The fashion industry’s sustainability initiatives are earnest, yet it’s clear there is still a long way to go before it can truly give itself a thumbs up. With greenwashing still running rampant among apparel brands and synthetic fibers comprising 69 percent of all materials used in textiles today, the onus is on brands and their supply chain partners to take responsibility and initiate action. But there is hope.
Sourcing Journal’s Sustainability Report 2021 highlights the actors currently leading the way to transform their manufacturing facilities, deliver new fiber solutions and discover how to retool the standard processes for a safer environment.
Prana, which has been a leader in sustainable practices in recent years, attained its goal of using 100 percent plastic-free consumer packaging with the launch of its fall/winter collection. By 2025, the basics and activewear seller plans for all paper packaging to contain 100 percent recycled content.
Denim manufacturers remain conscious of their reputation as water wasters, with Artistic Milliners executive director Murtaza Ahmed telling Sourcing Journal “around 1,800 gallons of water is needed just to grow enough cotton for one pair of jeans.”
To help, the company’s vertically integrated mills and laundries recycle 85 percent of water used for a total of 1 million gallons recirculated daily. A recently implemented dyeing recipe called Crystal Clear, which aids the manufacturer reduce its water impact in the dyeing process by 70 percent, has helped Artistic Milliners and a U.S. brand partner receive Cradle to Cradle’s gold-level certification on a jean set to hit shelves last month.
And Saitex employs a proprietary, multi-million-dollar H2Zero filtration system at its Vietnam-based factory as well as its new L.A. operation. The company has invested heavily in technology in its operations across the globe, like operating two unique laser cutting and dry process machines that burn fading and whiskering directly into the surface of a pair of pants and cut them from the fabric in just a few quick—and water free—swipes.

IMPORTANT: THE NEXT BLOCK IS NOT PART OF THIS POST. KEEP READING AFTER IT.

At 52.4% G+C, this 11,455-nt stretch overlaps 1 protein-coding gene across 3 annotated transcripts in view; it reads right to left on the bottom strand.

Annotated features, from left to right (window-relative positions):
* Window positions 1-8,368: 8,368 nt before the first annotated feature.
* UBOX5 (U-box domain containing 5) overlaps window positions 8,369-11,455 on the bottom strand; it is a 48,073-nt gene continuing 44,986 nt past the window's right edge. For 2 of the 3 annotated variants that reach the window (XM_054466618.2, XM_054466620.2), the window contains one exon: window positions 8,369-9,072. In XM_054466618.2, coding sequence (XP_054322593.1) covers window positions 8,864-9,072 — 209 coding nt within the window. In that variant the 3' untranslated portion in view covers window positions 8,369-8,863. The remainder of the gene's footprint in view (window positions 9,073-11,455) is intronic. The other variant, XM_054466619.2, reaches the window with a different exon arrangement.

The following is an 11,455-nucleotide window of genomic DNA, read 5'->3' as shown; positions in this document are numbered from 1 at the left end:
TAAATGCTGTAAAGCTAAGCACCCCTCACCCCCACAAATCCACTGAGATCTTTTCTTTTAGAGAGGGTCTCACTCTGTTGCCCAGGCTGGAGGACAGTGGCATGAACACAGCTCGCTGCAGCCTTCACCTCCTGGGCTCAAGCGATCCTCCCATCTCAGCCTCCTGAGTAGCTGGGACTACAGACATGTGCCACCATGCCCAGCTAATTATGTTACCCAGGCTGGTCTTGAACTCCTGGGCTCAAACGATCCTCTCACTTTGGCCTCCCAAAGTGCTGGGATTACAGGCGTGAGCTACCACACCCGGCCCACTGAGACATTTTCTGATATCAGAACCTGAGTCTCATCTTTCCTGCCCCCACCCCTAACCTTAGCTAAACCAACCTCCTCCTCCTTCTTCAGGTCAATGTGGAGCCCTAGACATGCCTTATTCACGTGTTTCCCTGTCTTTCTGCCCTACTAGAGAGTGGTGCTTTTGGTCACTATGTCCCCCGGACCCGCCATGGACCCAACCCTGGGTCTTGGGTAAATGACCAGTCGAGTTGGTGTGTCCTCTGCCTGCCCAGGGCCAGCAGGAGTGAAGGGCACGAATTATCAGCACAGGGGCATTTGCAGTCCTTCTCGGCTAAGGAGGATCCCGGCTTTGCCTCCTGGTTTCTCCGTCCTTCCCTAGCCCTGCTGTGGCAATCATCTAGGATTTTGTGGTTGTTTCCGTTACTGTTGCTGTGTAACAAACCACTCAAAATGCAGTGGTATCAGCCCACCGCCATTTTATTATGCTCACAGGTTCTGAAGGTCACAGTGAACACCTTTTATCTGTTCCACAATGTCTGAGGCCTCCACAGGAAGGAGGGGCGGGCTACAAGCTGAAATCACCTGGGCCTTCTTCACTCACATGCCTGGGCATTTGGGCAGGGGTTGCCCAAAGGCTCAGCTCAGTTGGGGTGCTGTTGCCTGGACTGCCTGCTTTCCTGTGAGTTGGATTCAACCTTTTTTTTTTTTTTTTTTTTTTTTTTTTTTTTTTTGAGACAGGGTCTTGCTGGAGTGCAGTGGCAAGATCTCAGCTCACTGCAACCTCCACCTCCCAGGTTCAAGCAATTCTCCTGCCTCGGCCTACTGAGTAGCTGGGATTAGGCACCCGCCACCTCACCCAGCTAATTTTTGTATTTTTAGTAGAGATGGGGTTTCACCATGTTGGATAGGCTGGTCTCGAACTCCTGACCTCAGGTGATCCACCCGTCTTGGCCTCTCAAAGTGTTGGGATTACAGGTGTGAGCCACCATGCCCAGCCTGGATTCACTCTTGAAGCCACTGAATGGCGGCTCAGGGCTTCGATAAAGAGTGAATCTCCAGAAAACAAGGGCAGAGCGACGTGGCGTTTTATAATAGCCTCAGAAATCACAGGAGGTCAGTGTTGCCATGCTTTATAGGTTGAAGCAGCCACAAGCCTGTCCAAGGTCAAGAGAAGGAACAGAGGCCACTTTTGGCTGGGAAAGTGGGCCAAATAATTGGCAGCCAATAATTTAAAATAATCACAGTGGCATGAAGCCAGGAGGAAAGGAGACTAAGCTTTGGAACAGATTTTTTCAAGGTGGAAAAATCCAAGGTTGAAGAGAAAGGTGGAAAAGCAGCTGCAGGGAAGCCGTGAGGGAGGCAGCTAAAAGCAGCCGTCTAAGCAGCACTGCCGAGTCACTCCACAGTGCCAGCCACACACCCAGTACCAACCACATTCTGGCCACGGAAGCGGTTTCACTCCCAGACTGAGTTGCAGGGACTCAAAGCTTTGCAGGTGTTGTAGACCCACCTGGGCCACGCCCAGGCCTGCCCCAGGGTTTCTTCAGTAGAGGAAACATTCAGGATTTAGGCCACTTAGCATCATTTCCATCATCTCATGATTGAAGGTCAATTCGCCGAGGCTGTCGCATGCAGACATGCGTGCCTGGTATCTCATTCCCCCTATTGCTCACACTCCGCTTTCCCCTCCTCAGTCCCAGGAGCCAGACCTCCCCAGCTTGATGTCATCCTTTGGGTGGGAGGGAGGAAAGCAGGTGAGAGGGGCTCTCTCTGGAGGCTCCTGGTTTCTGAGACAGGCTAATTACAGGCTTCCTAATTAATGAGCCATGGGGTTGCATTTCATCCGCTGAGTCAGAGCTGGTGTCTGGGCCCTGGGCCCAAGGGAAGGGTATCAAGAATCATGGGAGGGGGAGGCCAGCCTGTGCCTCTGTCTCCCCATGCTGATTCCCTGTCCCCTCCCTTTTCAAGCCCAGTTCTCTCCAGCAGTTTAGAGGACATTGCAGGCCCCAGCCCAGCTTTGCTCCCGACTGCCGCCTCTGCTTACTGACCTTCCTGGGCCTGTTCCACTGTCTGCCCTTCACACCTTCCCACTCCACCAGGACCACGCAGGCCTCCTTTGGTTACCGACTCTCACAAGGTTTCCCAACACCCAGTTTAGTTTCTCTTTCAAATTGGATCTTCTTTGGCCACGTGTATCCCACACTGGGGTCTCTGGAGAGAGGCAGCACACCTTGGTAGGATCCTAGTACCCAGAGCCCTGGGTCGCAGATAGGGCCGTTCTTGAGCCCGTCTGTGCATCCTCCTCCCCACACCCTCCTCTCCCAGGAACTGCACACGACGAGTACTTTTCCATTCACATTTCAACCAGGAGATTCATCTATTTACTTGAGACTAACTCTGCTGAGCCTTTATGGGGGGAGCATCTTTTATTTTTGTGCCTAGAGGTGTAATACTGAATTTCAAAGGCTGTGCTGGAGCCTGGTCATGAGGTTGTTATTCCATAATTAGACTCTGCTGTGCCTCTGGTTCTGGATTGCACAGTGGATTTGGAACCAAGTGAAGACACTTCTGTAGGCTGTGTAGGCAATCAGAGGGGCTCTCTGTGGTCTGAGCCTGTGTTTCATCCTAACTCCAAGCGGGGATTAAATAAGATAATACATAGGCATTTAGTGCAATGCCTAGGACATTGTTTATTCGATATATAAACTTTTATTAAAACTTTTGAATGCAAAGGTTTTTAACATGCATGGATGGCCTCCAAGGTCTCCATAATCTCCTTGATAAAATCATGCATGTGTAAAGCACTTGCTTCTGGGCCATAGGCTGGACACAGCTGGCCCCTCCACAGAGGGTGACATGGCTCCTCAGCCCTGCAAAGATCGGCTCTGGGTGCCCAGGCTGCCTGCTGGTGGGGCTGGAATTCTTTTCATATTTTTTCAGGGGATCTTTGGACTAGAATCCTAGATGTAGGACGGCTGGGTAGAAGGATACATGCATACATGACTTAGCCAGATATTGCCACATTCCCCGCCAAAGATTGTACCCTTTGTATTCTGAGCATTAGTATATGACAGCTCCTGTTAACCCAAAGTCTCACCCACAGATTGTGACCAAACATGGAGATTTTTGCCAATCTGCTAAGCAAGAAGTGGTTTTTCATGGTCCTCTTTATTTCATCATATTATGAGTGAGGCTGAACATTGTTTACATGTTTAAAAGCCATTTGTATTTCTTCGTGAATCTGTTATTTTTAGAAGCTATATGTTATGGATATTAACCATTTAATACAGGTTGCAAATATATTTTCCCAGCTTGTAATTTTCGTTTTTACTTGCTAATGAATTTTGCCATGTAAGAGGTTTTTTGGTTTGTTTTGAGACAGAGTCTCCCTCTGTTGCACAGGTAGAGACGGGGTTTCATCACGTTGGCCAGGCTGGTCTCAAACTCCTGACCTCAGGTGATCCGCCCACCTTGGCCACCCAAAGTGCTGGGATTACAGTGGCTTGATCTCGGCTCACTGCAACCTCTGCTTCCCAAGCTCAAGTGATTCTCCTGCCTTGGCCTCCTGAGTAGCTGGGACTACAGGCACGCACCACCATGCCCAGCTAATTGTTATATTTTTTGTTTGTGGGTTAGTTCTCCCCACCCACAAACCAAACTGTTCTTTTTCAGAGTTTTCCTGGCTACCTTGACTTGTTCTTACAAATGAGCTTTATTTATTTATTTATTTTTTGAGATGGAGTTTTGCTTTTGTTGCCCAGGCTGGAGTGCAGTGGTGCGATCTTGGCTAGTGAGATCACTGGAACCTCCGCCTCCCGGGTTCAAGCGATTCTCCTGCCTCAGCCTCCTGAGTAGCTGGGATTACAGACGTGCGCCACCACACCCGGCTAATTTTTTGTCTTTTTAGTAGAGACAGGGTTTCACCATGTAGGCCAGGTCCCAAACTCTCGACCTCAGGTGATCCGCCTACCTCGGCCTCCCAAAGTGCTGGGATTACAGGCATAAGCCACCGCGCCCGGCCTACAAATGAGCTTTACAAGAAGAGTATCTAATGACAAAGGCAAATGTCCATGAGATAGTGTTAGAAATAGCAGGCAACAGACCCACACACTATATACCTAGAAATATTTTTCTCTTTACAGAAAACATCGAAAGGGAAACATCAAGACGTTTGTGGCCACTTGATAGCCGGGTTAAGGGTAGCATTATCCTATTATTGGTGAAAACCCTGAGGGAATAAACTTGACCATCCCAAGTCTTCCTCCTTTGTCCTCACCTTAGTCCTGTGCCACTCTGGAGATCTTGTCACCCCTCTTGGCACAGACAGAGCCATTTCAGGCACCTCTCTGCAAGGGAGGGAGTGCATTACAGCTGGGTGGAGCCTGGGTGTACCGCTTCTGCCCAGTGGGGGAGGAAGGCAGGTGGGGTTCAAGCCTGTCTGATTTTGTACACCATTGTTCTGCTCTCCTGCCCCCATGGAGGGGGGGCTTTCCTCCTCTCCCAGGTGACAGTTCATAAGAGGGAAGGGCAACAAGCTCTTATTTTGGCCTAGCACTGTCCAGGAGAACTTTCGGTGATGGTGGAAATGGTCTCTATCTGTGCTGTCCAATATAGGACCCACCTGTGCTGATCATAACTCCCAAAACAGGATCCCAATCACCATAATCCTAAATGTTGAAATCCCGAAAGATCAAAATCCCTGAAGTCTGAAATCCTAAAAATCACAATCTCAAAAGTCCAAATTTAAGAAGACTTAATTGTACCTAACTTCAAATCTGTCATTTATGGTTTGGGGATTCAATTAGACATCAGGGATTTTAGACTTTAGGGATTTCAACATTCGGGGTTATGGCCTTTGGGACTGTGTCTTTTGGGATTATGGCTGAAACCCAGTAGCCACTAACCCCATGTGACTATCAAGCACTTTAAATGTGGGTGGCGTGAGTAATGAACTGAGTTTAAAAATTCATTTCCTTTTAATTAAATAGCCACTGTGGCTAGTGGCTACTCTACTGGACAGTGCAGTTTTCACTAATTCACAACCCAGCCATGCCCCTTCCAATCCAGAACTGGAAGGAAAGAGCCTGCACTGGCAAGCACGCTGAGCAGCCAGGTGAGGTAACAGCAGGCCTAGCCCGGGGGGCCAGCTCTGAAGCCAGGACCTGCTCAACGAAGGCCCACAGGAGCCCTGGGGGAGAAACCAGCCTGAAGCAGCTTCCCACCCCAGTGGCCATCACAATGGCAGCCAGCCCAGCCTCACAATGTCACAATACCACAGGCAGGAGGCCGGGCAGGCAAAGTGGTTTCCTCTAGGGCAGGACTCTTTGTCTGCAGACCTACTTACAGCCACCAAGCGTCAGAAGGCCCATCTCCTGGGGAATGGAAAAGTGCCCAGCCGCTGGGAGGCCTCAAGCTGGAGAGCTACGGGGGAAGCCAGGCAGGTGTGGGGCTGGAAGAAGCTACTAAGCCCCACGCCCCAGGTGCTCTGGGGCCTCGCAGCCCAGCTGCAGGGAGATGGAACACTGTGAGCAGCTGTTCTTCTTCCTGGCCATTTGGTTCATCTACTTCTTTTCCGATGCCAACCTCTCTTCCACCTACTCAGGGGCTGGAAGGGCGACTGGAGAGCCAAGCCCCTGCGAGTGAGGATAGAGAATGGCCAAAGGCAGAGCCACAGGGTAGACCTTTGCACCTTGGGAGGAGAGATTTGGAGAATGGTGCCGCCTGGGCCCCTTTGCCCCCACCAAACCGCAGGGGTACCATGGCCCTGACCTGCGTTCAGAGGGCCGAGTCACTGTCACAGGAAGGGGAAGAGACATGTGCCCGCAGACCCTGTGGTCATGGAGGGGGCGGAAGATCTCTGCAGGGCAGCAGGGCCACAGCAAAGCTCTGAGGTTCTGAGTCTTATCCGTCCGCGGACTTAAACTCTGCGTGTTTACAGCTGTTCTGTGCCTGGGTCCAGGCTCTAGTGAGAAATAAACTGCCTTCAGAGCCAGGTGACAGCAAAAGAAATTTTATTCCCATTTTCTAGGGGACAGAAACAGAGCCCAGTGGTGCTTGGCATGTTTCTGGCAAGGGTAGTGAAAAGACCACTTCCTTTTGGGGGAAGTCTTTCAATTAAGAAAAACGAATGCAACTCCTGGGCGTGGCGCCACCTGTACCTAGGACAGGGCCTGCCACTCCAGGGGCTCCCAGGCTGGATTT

“Where we don’t use new water, we just use ‘grey’ water,” Saitex founder Sanjeev Bahl told Sourcing Journal. “The theory of change at the mill is that waste can be an input for manufacturing.”
Burberry, LVMH show luxury and sustainability can coexist
While the term “net zero” has been thrown around a lot as more companies strive to balance the emissions they produce with the emissions taken out of the atmosphere, Burberry goes beyond that ambition with a lofty goal to become “climate positive” across its entire operation by 2040. The British luxury house has committed to reducing supply chain emissions by 46 percent by 2030, well ahead of its initial target of 30 percent.
The Burberry Regeneration Fund’s inaugural project is partnering with France’s PUR Projet to establish a regenerative agricultural program with wool producers in Australia. The project will work at a farm level to improve carbon capture in soils, strengthen watershed and soil health and support biodiverse habitats.
Another luxury giant, LVMH, has set stringent goals of its own through its LIFE 360 environmental program. By 2023, the company will build out new sophisticated repair services, as well as upcycle or reuse materials such as leather and fur, among other alternative materials. Several LVMH brands are partnering with Weturn, which supports them in recycling their textiles and helping them reuse these materials in future products–packaging, accessories, fabrics for workshops or even team uniforms.
European governments step up to the plate
Even governmental bodies are realizing what’s at stake in the fashion. The U.K.’s All-Party Parliamentary Group for Ethics and Sustainability in Fashion compiled a report to tackle the problem, recommending a single contact across government for communication purposes and even suggesting taxation policy incentives for brands demonstrating sustainability. The report also focused on overall ESG initiatives, saying the U.K. government should explore binding legislation and other mechanisms that can encourage brands to pay those within their supply chains a living wage.
In July, France’s parliament approved an expansive climate bill that will introduce mandatory “carbon labels” for goods and services including clothing and textiles. And last year, France banned brands from destroying leftover stock under an “anti-waste” law, in which clothing and shoes must be redistributed, reused or recycled.
With these examples in mind, whether at the brand, supply chain or governmental level, at the very least there appears to be hope on the horizon.
Learn more by reading Sourcing Journal’s Sustainability Report 2021.